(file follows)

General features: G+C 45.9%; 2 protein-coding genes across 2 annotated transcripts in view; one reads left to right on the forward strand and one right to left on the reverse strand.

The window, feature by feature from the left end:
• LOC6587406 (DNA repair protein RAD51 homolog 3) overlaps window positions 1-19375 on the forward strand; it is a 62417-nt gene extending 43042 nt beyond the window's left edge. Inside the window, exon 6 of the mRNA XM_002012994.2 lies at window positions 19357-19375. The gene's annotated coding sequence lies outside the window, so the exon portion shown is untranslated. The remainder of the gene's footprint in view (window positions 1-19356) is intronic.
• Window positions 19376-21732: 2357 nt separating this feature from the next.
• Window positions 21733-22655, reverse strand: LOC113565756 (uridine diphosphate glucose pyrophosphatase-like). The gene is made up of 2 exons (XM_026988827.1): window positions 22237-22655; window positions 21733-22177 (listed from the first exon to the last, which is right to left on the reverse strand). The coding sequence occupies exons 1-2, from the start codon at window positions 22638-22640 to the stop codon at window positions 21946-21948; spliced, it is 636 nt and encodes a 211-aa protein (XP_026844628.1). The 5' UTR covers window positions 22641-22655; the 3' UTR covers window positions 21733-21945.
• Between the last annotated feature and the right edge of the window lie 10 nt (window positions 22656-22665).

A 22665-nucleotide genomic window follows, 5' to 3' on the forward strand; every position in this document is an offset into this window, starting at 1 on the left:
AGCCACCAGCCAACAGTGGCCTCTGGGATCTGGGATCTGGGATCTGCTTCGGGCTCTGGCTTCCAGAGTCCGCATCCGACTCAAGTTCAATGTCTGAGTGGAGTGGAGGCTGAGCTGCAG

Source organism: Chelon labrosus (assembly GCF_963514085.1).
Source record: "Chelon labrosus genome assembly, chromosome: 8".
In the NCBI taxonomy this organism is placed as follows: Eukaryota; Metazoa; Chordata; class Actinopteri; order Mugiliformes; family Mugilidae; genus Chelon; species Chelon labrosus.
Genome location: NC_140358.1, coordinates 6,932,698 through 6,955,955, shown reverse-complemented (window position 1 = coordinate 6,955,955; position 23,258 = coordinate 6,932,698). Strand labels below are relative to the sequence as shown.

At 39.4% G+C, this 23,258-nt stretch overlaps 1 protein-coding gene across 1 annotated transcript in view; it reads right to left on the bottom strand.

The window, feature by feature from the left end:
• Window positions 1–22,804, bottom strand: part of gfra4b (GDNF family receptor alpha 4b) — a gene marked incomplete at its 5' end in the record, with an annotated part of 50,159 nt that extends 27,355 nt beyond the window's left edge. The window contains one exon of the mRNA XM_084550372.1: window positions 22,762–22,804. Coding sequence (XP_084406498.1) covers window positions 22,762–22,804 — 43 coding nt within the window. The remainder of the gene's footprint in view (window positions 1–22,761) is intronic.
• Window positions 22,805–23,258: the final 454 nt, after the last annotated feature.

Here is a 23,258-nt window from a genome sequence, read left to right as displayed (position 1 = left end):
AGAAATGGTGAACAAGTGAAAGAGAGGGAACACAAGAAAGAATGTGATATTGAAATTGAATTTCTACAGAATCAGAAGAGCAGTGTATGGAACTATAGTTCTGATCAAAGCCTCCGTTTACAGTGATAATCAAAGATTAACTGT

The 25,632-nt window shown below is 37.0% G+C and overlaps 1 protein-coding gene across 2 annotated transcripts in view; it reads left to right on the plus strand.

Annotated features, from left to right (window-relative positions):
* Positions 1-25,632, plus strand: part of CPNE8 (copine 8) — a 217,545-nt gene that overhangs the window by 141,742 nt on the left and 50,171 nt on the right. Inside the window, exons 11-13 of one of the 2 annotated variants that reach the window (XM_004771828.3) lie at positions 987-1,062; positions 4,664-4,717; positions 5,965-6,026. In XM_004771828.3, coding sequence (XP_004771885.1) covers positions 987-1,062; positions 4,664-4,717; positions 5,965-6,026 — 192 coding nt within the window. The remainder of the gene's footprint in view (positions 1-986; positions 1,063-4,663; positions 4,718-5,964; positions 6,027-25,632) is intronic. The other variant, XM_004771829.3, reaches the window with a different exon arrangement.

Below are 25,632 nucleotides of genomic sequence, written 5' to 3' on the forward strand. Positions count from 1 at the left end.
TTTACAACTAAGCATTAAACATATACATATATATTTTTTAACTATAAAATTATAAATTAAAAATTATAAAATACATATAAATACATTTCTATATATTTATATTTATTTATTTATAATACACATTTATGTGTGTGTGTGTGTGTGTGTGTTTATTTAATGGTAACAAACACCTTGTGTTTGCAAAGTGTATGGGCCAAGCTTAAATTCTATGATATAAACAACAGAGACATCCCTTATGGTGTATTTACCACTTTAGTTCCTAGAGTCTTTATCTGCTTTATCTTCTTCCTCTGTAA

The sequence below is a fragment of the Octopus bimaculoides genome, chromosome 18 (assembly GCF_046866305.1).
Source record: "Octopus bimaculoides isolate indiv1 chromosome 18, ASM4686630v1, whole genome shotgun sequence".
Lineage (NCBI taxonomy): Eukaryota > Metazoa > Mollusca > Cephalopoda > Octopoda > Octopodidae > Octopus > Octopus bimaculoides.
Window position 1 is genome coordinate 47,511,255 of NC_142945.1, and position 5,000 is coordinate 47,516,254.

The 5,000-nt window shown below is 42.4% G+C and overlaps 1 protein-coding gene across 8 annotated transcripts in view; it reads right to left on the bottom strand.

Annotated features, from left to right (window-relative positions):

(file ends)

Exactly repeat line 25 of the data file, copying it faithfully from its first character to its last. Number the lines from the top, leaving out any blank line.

Source record: "Octopus bimaculoides isolate indiv1 chromosome 18, ASM4686630v1, whole genome shotgun sequence".